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LeonardDukes

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  1. There is some flawed logic here. When I TO, my rule of thumb is that if you mess up then you are at the mercy of your opponent. Dice have been rolled. If you forget one (the nice thing to do is to let your opponent roll the missed die), too bad. If you roll too many, your opponent chooses which die to cancel. Are these rules nice? Maybe not, but they are just and mathematically fair to the player who has been wronged. How on earth is that mathematically fair even a little bit? What you're saying is 'if you make a minor mistake in how many dice you grab, you will automatically roll 1 fewer hits or evades'. As A TO, I am not a legislator, the Pope, or an executive power. I'm a judge. I can only judge by the rules given and what is in front of me. Re-rolling (in this case) changes results that are already there. What should be done with the dice that have been rolled? That is the question I must answer. To re-roll is to disavow everything that has already been done. It would not be fair to the person who has been wronged for 3 blank greens and an evade to be re-rolled to 3 evades.Results are already on the table. Just like when a player chooses a red move on their dial with stress, the opposing player chooses which die count and which are the "extra".I'll admit that when I saw the rule for resolving red maneuvers while stressed, I was a little surprised at the potential harshness of the official solution.On reflection, though, I realized that short of random maneuver selection, there's really no fair way to resolve the error, since it's entirely likely that the ship with the erroneous maneuver is activating after at least one other ship, so the game state has already changed since the Planning Phase. In the case of an erroneous roll, though, if it's caught right away then the game state hasn't changed, and I see no reason not to simply "rewind" to the last legal game state, which is when the dice were in the player's hand. "Fairness" of the erroneous roll changing to another result shouldn't enter into it, since the erroneous roll, by definition, can have no effect on the game state.
  2. One could argue (I won't) that it's not a double standard in responding to the problem "I rolled the incorrect number of dice" but, rather, two different answers to two different problems: "I rolled too many dice" versus "I have not yet rolled all of my dice."I've got a friend who likes to roll his dice one at a time, even if he's rolling 5. I guess he likes to build suspense or something. In his case, he hasn't really "rolled his dice" until they're all on the table. The same could be said for someone who rolled 2 dice but should be rolling 3 or more. If the game play hasn't moved on beyond the actual roll (i.e. no dice have been modified/rerolled), what's the difference between rolling the remaining dice and someone who prefers to roll all their dice one at a time, other than intent?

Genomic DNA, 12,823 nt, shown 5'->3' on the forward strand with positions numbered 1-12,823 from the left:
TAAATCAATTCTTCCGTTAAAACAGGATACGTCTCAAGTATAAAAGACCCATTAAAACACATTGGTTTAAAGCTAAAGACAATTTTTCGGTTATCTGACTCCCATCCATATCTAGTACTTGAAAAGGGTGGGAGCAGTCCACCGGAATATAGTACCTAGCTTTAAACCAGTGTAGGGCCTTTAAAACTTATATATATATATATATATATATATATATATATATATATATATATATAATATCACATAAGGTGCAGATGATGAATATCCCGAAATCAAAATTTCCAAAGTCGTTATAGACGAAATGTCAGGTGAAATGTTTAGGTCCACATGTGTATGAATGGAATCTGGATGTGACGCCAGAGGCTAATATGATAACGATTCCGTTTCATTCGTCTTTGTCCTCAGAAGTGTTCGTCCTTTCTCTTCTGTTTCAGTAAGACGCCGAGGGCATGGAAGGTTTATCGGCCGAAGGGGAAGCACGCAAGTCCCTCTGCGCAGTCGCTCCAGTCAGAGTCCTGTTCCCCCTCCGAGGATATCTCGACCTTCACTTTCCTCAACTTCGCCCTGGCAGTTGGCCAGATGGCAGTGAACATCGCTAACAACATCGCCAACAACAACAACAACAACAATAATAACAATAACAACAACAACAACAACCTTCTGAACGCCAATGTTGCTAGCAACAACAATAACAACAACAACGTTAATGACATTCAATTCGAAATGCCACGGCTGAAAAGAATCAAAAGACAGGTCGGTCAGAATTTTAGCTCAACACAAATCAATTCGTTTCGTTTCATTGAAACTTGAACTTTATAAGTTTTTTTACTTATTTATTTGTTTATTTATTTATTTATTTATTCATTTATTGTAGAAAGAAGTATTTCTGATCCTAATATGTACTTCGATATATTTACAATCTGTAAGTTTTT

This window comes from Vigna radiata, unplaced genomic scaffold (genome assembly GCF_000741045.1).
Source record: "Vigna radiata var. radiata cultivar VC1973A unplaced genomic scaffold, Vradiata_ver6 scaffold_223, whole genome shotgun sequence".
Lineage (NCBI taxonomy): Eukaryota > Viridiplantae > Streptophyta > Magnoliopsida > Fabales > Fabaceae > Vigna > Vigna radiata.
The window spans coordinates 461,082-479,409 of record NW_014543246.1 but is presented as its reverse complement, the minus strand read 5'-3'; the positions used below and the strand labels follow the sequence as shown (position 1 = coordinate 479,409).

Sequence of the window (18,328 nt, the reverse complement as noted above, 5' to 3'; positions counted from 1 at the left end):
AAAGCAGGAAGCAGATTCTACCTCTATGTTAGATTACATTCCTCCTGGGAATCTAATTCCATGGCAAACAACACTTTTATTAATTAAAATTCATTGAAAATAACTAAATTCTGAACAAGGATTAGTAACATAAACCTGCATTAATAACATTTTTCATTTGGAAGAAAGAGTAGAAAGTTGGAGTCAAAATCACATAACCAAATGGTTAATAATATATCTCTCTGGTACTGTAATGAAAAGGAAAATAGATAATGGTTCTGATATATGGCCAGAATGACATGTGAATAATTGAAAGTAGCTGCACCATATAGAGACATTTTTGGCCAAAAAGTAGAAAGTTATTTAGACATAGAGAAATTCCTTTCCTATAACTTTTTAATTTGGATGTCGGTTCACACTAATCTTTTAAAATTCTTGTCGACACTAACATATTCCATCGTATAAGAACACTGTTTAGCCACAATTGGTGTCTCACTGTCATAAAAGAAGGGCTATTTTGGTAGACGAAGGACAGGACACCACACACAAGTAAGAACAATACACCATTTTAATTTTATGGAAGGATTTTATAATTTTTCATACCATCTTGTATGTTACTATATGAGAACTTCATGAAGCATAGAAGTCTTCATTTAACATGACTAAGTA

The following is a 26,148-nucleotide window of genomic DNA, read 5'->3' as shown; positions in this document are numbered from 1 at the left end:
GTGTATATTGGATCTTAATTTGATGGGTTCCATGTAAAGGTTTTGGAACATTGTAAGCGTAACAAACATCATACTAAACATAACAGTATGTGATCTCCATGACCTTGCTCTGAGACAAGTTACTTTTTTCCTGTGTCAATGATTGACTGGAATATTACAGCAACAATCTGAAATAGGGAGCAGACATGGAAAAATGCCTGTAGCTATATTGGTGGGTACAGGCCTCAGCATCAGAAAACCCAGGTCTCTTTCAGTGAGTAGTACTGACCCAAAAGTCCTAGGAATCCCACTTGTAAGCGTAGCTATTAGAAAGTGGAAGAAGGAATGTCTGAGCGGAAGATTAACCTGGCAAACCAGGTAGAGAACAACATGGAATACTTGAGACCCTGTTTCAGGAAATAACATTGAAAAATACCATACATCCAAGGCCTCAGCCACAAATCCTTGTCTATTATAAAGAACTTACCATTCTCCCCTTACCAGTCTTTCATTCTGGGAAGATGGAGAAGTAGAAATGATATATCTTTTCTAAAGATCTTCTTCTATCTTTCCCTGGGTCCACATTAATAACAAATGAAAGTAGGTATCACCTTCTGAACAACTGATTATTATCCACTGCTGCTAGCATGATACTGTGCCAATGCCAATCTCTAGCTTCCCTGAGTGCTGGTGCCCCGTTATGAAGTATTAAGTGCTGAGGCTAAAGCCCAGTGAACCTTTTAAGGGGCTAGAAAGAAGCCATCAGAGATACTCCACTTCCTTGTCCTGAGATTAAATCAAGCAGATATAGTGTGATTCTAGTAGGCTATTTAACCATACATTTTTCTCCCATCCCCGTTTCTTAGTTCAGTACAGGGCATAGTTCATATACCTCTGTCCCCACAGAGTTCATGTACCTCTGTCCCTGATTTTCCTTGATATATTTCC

3. Note that I'm not arguing that rolling a missing die by itself is *better* than rerolling the entire thing, only that it is sufficient and acceptable. Ultimately, the important thing is that you and your opponent agree on a consistent treatment - either *always* roll just the missing dice or *always* reroll the entire thing; don't pick and choose or you'll end up cherry-picking results (or at least giving the appearance of doing so). The same goes for all these little sportsmanship issues that the core rules don't cover: how to determine if a die is cocked, etc.
  4. But why? I'm asking seriously - I'm curious why it isn't more balanced to simply reroll the correct amount in both instances. You don't get to keep the results you like if you rolled too many. Why should you get to if you rolled too few but like the ones you did roll? If I've rolled 4 dice when I should've rolled 3, there's no fair and impartial way to determine which 3 dice "should have" been my actual roll. If I've rolled 3 dice when I should've rolled 4, there is a perfectly fair and impartial way to determine what the fourth die "should have" been: simply roll it. It's functionally no different than if I rolled my 4 dice one at a time, until I had all 4 results.
  5. Maybe I'm missing something obvious, but what's up with the little triangle symbols overlaid on the TIE Advanced's dial squares?
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